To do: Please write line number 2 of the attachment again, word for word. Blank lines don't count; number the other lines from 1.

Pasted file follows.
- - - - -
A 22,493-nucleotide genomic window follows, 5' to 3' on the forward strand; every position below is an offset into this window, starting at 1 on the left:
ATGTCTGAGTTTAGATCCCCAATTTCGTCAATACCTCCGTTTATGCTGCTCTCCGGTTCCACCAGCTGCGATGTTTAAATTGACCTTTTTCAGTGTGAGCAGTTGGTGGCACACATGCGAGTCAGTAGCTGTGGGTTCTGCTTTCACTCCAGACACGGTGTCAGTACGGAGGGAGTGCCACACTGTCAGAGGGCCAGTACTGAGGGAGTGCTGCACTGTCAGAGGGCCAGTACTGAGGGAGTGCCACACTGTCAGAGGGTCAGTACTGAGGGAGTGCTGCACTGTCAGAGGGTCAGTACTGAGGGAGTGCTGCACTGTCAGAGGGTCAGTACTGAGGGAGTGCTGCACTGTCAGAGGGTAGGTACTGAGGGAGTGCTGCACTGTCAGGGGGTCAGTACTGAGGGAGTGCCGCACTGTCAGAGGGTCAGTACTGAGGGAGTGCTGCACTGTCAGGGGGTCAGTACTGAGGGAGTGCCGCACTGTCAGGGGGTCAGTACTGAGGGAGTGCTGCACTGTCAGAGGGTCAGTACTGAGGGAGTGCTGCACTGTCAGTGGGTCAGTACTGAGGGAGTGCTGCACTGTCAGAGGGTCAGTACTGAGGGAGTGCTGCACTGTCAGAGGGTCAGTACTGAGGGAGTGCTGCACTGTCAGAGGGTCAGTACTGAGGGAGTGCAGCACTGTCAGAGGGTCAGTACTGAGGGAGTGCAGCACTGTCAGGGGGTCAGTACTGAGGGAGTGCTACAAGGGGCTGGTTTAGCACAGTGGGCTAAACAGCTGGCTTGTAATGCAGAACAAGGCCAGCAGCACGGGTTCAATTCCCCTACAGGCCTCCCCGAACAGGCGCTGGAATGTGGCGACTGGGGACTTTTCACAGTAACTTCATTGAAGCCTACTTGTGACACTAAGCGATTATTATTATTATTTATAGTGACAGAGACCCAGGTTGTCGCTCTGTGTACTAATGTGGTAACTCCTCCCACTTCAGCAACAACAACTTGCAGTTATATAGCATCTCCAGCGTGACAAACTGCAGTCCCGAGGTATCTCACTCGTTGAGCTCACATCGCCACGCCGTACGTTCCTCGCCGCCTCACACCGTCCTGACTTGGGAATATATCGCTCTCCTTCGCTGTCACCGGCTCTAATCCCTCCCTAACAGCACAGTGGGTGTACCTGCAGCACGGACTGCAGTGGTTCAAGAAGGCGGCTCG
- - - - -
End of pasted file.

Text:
ATGTCTGAGTTTAGATCCCCAATTTCGTCAATACCTCCGTTTATGCTGCTCTCCGGTTCCACCAGCTGCGATGTTTAAATTGACCTTTTTCAGTGTGAGCAGTTGGTGGCACACATGCGAGTCAGTAGCTGTGGGTTCTGCTTTCACTCCAGACACGGTGTCAGTACGGAGGGAGTGCCACACTGTCAGAGGGCCAGTACTGAGGGAGTGCTGCACTGTCAGAGGGCCAGTACTGAGGGAGTGCCACACTGTCAGAGGGTCAGTACTGAGGGAGTGCTGCACTGTCAGAGGGTCAGTACTGAGGGAGTGCTGCACTGTCAGAGGGTCAGTACTGAGGGAGTGCTGCACTGTCAGAGGGTAGGTACTGAGGGAGTGCTGCACTGTCAGGGGGTCAGTACTGAGGGAGTGCCGCACTGTCAGAGGGTCAGTACTGAGGGAGTGCTGCACTGTCAGGGGGTCAGTACTGAGGGAGTGCCGCACTGTCAGGGGGTCAGTACTGAGGGAGTGCTGCACTGTCAGAGGGTCAGTACTGAGGGAGTGCTGCACTGTCAGTGGGTCAGTACTGAGGGAGTGCTGCACTGTCAGAGGGTCAGTACTGAGGGAGTGCTGCACTGTCAGAGGGTCAGTACTGAGGGAGTGCTGCACTGTCAGAGGGTCAGTACTGAGGGAGTGCAGCACTGTCAGAGGGTCAGTACTGAGGGAGTGCAGCACTGTCAGGGGGTCAGTACTGAGGGAGTGCTACAAGGGGCTGGTTTAGCACAGTGGGCTAAACAGCTGGCTTGTAATGCAGAACAAGGCCAGCAGCACGGGTTCAATTCCCCTACAGGCCTCCCCGAACAGGCGCTGGAATGTGGCGACTGGGGACTTTTCACAGTAACTTCATTGAAGCCTACTTGTGACACTAAGCGATTATTATTATTATTTATAGTGACAGAGACCCAGGTTGTCGCTCTGTGTACTAATGTGGTAACTCCTCCCACTTCAGCAACAACAACTTGCAGTTATATAGCATCTCCAGCGTGACAAACTGCAGTCCCGAGGTATCTCACTCGTTGAGCTCACATCGCCACGCCGTACGTTCCTCGCCGCCTCACACCGTCCTGACTTGGGAATATATCGCTCTCCTTCGCTGTCACCGGCTCTAATCCCTCCCTAACAGCACAGTGGGTGTACCTGCAGCACGGACTGCAGTGGTTCAAGAAGGCGGCTCG